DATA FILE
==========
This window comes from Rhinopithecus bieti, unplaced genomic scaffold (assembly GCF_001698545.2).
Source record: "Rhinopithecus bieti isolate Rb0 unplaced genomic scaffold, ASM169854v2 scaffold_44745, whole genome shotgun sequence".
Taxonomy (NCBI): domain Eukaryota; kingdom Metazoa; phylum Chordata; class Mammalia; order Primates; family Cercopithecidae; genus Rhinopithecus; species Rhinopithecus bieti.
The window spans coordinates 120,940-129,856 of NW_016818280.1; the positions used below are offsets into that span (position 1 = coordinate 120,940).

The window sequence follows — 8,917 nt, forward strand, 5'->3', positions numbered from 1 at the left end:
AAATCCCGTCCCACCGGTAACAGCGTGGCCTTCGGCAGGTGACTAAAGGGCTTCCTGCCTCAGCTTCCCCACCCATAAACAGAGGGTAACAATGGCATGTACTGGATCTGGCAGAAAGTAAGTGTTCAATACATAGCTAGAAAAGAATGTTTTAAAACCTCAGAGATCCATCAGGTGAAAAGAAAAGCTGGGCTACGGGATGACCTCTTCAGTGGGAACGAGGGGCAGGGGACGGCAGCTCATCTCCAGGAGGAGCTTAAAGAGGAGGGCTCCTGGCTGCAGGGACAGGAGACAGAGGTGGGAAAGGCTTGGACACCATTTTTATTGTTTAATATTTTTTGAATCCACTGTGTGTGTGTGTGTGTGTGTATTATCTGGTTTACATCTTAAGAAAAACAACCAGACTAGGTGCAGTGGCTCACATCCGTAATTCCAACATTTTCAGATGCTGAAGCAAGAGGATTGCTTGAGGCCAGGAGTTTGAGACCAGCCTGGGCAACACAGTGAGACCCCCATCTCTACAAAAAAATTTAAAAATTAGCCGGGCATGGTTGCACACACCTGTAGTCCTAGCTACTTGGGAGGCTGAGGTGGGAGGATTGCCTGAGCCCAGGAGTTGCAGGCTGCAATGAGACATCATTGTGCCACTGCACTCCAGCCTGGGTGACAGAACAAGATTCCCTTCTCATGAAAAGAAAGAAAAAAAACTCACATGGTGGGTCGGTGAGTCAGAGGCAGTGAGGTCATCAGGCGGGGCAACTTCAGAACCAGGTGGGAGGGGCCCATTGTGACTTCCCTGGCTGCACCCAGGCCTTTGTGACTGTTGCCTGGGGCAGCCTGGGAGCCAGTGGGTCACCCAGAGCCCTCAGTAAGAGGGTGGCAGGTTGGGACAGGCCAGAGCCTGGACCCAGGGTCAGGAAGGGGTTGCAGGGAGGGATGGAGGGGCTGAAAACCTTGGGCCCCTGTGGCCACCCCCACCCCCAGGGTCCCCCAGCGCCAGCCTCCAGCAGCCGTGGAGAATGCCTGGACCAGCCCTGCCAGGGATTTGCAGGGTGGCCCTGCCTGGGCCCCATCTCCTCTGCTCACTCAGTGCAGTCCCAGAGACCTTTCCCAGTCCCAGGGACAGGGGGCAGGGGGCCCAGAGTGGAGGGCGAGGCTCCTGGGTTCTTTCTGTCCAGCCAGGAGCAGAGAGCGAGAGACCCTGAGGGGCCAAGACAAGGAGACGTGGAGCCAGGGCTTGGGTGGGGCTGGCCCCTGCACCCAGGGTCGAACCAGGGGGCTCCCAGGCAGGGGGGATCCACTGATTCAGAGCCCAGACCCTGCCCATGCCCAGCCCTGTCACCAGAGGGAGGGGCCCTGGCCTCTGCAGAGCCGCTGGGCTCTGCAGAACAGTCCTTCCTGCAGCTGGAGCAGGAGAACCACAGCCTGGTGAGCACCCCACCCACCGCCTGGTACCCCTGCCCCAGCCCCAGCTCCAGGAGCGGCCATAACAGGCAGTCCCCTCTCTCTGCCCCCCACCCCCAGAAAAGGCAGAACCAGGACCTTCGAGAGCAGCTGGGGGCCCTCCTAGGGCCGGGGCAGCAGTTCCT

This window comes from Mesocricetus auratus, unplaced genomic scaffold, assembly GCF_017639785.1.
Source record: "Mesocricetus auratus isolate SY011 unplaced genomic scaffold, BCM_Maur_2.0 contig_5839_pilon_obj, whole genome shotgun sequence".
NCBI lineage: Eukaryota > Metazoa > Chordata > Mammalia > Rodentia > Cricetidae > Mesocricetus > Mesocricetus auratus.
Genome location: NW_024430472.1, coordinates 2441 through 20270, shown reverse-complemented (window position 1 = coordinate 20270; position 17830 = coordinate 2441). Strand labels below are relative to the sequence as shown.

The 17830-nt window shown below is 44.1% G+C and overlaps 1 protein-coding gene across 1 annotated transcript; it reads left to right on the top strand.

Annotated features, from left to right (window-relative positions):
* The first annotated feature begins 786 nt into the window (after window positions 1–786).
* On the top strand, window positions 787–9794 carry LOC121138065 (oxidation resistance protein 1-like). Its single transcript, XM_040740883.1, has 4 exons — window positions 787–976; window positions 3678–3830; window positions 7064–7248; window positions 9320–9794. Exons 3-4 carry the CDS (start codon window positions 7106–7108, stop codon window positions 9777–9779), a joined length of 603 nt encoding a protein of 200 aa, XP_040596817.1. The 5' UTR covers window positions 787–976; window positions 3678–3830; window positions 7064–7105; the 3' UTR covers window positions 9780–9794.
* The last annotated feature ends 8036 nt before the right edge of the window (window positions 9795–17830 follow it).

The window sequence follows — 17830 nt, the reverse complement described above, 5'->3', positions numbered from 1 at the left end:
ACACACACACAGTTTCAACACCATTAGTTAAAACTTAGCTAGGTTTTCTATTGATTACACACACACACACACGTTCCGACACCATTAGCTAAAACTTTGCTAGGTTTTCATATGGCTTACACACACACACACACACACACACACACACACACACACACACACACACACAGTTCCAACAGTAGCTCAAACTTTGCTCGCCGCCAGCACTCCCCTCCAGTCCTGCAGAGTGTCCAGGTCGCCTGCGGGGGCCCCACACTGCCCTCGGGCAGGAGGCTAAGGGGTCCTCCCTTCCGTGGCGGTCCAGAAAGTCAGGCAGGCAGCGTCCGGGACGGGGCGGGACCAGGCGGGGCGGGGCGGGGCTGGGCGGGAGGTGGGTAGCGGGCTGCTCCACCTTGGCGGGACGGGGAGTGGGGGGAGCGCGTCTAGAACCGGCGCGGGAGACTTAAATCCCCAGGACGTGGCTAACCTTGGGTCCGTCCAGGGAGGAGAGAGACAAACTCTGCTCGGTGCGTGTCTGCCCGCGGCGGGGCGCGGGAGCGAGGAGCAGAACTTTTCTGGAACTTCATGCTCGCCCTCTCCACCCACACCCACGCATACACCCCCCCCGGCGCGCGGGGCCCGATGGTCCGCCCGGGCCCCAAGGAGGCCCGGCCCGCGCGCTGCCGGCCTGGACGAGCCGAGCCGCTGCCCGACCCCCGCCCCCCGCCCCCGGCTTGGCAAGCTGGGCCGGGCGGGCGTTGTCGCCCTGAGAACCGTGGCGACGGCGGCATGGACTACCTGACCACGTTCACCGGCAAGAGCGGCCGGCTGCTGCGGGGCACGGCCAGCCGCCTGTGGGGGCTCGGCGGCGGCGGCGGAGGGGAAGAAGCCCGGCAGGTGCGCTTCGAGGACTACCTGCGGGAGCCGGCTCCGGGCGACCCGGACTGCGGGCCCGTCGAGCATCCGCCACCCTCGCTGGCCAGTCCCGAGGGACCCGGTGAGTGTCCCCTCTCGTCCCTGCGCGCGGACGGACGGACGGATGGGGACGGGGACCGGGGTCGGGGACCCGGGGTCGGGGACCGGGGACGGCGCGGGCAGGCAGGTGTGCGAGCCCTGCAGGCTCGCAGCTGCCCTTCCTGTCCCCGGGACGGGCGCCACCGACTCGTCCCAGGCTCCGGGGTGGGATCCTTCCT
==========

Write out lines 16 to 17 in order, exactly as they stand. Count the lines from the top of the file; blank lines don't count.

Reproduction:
The window sequence follows — 17830 nt, the reverse complement described above, 5'->3', positions numbered from 1 at the left end:
ACACACACACAGTTTCAACACCATTAGTTAAAACTTAGCTAGGTTTTCTATTGATTACACACACACACACACGTTCCGACACCATTAGCTAAAACTTTGCTAGGTTTTCATATGGCTTACACACACACACACACACACACACACACACACACACACACACACACACACAGTTCCAACAGTAGCTCAAACTTTGCTCGCCGCCAGCACTCCCCTCCAGTCCTGCAGAGTGTCCAGGTCGCCTGCGGGGGCCCCACACTGCCCTCGGGCAGGAGGCTAAGGGGTCCTCCCTTCCGTGGCGGTCCAGAAAGTCAGGCAGGCAGCGTCCGGGACGGGGCGGGACCAGGCGGGGCGGGGCGGGGCTGGGCGGGAGGTGGGTAGCGGGCTGCTCCACCTTGGCGGGACGGGGAGTGGGGGGAGCGCGTCTAGAACCGGCGCGGGAGACTTAAATCCCCAGGACGTGGCTAACCTTGGGTCCGTCCAGGGAGGAGAGAGACAAACTCTGCTCGGTGCGTGTCTGCCCGCGGCGGGGCGCGGGAGCGAGGAGCAGAACTTTTCTGGAACTTCATGCTCGCCCTCTCCACCCACACCCACGCATACACCCCCCCCGGCGCGCGGGGCCCGATGGTCCGCCCGGGCCCCAAGGAGGCCCGGCCCGCGCGCTGCCGGCCTGGACGAGCCGAGCCGCTGCCCGACCCCCGCCCCCCGCCCCCGGCTTGGCAAGCTGGGCCGGGCGGGCGTTGTCGCCCTGAGAACCGTGGCGACGGCGGCATGGACTACCTGACCACGTTCACCGGCAAGAGCGGCCGGCTGCTGCGGGGCACGGCCAGCCGCCTGTGGGGGCTCGGCGGCGGCGGCGGAGGGGAAGAAGCCCGGCAGGTGCGCTTCGAGGACTACCTGCGGGAGCCGGCTCCGGGCGACCCGGACTGCGGGCCCGTCGAGCATCCGCCACCCTCGCTGGCCAGTCCCGAGGGACCCGGTGAGTGTCCCCTCTCGTCCCTGCGCGCGGACGGACGGACGGATGGGGACGGGGACCGGGGTCGGGGACCCGGGGTCGGGGACCGGGGACGGCGCGGGCAGGCAGGTGTGCGAGCCCTGCAGGCTCGCAGCTGCCCTTCCTGTCCCCGGGACGGGCGCCACCGACTCGTCCCAGGCTCCGGGGTGGGATCCTTCCT